it was peppery, flavourful and cheap.  and entire big bag of fenugreek leaves was about $1.50 and lasted us for several meals.
so while this is a very prevalent ingredient in persian cuisine,  it was totally new to me.

brand new to me last year: garlic scapes.

hello gorgeous!
i LOVE garlic scapes.  LOVE THEM.
contrary to what they may look like, they’re not super curled green onions.
think of them more like a fresh green bean or asparagus with a mild garlic taste.  aka – fucking delicious.

we came across these last spring at the farm market and bought them on the advice of the vendor.  he said to chop them and saute them in butter and nom down.
so we did.  and we’ve never looked back.

now they’re one of those items that if we see them, we buy up as many as possible.
they’re extremely seasonal.  and you’d only ever see them if you shop at good farm markets.  this is certainly not a big grocery store item.
and sadly for me, garlic scape season has passed with the spring.
but next year i’ll be prepared – i’m going to grow my own.

anyways, it seems that most people (on the internets) use the scapes raw in a pesto.  i liked mine raw too, but one of my favourite methods was to rub them with a bit of olive oil, salt & pepper and throw them in the bbq like i do my asparagus.
you end up with a very similar texture, but a yummy garlic flavour, like you’d seasoned them.

they’ve proved to be as versatile a vegetable as the asparagus to me.
when raw, they can be slivered and added to salads, soups, as garnish, whatever…
and they saute, steam, roast or grill wonderfully.

if you’ve never had them, i can’t recommend them enough.
and bonus – they are also pretty cheap.  usually $1.50 to $2 a bunch.

and lastly, brand new to me as of 2 days ago: pepper leaves.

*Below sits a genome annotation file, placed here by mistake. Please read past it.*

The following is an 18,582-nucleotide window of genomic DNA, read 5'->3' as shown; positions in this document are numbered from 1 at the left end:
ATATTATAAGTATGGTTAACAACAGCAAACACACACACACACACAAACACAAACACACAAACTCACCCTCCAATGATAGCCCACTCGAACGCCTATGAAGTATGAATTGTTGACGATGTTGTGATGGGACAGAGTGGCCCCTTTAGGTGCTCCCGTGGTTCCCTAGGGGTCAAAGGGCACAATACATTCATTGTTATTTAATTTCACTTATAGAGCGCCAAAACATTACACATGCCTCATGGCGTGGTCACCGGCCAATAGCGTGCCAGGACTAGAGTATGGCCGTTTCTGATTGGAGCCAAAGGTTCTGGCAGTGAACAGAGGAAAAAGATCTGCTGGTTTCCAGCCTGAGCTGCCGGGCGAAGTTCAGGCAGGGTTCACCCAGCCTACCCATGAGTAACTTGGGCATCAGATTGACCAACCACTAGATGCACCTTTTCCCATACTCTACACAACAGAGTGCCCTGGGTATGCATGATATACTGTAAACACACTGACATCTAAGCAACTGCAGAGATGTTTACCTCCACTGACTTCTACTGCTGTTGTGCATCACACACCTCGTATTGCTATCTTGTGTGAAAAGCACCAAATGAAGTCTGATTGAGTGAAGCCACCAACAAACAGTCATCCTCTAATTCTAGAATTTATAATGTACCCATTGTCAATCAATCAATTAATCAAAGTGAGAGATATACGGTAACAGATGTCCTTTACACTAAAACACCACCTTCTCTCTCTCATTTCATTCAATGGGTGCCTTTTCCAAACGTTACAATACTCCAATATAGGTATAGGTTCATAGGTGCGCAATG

yes.  like the actual LEAVES of a pepper plant.
and here’s my internal self conversation:  “you can eat those?  of course dummy, why *wouldn’t* you be able to eat them?”
it was just not a thought that had ever occurred to me.
but those clever and waste-less folks at the local chinese owned produce market schooled us on them.

this is information i wish i’d had years ago.
i’ve grown many pepper plants over the years.  and while my actual pepper production has been spotty… there were always at least leaves.
and i wish i had known they could have been eaten.

my husband was at the market and picked up a bag of dark green leaves and asked “what are these?” and was told by the staff that they were pepper leaves and were really good.  he asked if you eat them raw and they kind of chuckled at him and said “no, we saute them, like stir fry them.”
so alright.  home they came.

last night we chopped them up and used equal parts pepper greens and kale and sauteed them with a touch of butter and coconut oil, garlic and lemon juice.
and they were GOOD.
slightly spicy and peppery (duh) but with a nice spinach meets kale texture.

this whole pepper leaves thing especially is now making me question my garden.
what else could i be eating that i’m not?
how much is hitting the garbage that should be hitting my plate?
this may require some further investigation.

food: sablefish with zucchini salad

well, it’s summer.  so it’s really that time of year when i think, gee, i should try and exercise and eat healthy and maybe put in a little effort to looking good in my bathing suit.
and then i remember thats a lot of work.  and just sip my coffee while contemplating all the things i should be doing.

but, the nice weather does put me in the mood for some fresh healthy-type meals.

yesterday i requested a fish.  but beyond that, i was not particular.
my husband came back with an amazing recipe from the newest Taste Magazine (thanks liquor store) for Grilled Lemon Oregano Halibut over Zucchini Salad.  which obviously sounded crazy yum.
buuuuut… we’re really trying to focus on sustainable seafood and also i have a crapload of basil growing right now… so it became Grilled Lemon Basil Sablefish over Zucchini Salad.
which was in no way a sacrifice or compromise.

it is essentially a marinated zucchini salad tossed with lettuce before serving and then the marinade/vinaigrette is also used over the fish.  and then we also bbq’d some local baby tomatoes and some green onions.

so here’s our version of the recipe – also pared down for 2 people.

Grilled Lemon Basil Sablefish over Zucchini Salad

  • 2 Sablefish fillets – aprox 6oz each
  • 1 medium green or yellow zucchini
  • 1.5tbsp chopped pitted green olives
  • 1.5tbsp chopped fresh dill
  • 1 cup washed salad greens (we used romaine & lambs lettuce – recipe calls for arugula)
  • 2 tbsp roasted pine nuts


  • 1 tsp lemon zest
  • 1/4 cup lemon juice
  • 1 garlic clove
  • 1/4tsp salt
  • 1/6 cup olive oil
  • 2 tsp fresh chopped basil
  • fresh ground pepper to taste